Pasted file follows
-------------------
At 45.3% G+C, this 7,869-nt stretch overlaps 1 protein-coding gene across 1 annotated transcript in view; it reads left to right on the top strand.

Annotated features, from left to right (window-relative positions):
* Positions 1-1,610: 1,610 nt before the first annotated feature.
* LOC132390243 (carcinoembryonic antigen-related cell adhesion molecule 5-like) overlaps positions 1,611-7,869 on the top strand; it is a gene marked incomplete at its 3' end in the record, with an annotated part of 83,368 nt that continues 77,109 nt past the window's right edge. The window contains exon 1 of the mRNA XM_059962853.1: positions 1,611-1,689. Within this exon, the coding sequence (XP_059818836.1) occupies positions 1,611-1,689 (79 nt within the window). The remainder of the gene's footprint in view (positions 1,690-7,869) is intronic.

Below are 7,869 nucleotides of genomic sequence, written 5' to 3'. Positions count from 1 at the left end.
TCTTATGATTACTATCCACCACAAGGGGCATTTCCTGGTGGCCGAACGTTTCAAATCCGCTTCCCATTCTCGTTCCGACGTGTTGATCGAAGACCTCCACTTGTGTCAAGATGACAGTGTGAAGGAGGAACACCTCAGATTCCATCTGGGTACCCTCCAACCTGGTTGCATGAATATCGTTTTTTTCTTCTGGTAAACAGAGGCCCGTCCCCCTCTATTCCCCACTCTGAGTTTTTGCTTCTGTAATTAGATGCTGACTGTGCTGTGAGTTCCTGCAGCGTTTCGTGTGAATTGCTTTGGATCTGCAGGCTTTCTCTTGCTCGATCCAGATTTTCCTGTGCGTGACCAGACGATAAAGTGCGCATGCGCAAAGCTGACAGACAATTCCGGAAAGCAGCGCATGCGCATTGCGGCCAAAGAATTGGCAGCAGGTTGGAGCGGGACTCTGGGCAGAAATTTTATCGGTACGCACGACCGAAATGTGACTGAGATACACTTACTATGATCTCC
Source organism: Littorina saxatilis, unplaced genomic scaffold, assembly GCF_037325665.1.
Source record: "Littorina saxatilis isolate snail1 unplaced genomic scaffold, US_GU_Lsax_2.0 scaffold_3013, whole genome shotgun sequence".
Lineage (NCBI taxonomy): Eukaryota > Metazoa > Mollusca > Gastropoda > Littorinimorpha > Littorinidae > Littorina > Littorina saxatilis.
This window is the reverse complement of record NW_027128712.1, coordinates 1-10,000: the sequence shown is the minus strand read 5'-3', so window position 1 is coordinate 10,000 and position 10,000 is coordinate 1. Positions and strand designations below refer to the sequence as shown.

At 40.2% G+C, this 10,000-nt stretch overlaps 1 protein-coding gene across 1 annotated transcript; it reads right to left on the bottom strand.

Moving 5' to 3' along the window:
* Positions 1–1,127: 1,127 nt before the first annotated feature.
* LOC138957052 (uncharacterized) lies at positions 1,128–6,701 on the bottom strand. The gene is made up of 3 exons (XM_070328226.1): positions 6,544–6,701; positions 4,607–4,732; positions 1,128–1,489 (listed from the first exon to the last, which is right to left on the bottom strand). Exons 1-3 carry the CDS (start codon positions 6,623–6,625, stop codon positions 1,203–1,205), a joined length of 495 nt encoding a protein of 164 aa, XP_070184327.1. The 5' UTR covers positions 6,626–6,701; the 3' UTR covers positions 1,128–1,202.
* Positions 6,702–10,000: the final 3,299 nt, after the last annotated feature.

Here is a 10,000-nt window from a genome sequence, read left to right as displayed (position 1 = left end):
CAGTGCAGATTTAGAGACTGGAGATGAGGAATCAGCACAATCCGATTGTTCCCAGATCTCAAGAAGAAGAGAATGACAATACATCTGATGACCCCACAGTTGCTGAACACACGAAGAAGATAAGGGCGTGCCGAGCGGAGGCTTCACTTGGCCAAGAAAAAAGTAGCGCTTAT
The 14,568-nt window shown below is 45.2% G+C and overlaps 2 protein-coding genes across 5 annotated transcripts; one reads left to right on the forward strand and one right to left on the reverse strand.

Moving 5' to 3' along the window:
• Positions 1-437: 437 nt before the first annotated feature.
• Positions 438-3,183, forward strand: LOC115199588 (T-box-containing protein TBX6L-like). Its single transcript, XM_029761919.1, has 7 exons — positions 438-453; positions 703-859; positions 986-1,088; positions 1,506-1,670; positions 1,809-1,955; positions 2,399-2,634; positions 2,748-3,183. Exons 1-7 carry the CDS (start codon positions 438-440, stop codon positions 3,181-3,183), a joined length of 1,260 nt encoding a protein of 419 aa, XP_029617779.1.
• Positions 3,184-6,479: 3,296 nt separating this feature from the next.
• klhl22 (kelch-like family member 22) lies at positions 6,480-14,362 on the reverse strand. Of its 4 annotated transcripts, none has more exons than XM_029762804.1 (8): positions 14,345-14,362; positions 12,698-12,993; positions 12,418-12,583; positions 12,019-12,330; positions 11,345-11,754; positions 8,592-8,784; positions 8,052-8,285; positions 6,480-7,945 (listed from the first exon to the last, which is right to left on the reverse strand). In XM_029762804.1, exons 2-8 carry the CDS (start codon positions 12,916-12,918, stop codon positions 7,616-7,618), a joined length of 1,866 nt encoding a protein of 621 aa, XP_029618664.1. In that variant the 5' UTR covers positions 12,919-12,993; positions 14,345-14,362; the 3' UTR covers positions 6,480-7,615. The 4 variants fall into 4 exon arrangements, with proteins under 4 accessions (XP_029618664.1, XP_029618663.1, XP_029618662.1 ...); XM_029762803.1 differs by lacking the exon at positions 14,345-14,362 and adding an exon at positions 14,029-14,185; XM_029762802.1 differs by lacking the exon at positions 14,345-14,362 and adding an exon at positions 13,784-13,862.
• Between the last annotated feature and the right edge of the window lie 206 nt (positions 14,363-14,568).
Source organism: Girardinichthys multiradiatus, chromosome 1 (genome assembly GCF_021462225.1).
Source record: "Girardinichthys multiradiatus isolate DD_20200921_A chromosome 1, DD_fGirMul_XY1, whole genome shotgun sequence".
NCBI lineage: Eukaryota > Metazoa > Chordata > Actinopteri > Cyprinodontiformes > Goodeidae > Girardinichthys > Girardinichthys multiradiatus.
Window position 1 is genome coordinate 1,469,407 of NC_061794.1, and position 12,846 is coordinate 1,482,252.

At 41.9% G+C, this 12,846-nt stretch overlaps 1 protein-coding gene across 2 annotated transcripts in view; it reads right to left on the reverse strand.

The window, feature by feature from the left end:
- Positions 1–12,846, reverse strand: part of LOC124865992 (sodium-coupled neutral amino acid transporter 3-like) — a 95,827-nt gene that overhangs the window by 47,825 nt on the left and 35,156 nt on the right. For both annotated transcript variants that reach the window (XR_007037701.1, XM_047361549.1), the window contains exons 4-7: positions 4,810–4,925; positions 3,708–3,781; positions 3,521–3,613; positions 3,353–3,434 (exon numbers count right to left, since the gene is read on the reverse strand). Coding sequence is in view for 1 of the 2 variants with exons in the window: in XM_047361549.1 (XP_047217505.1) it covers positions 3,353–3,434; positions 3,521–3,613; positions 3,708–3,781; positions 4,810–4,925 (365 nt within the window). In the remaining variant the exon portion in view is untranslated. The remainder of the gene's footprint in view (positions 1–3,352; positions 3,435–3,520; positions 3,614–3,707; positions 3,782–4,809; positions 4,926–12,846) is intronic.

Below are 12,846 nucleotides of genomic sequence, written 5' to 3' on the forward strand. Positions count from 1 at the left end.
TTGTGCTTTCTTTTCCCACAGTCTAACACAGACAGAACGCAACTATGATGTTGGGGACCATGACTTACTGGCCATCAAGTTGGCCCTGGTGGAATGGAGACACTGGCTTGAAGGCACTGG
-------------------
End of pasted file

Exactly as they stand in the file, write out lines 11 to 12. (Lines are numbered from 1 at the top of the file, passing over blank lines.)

At 40.2% G+C, this 10,000-nt stretch overlaps 1 protein-coding gene across 1 annotated transcript; it reads right to left on the bottom strand.

Moving 5' to 3' along the window: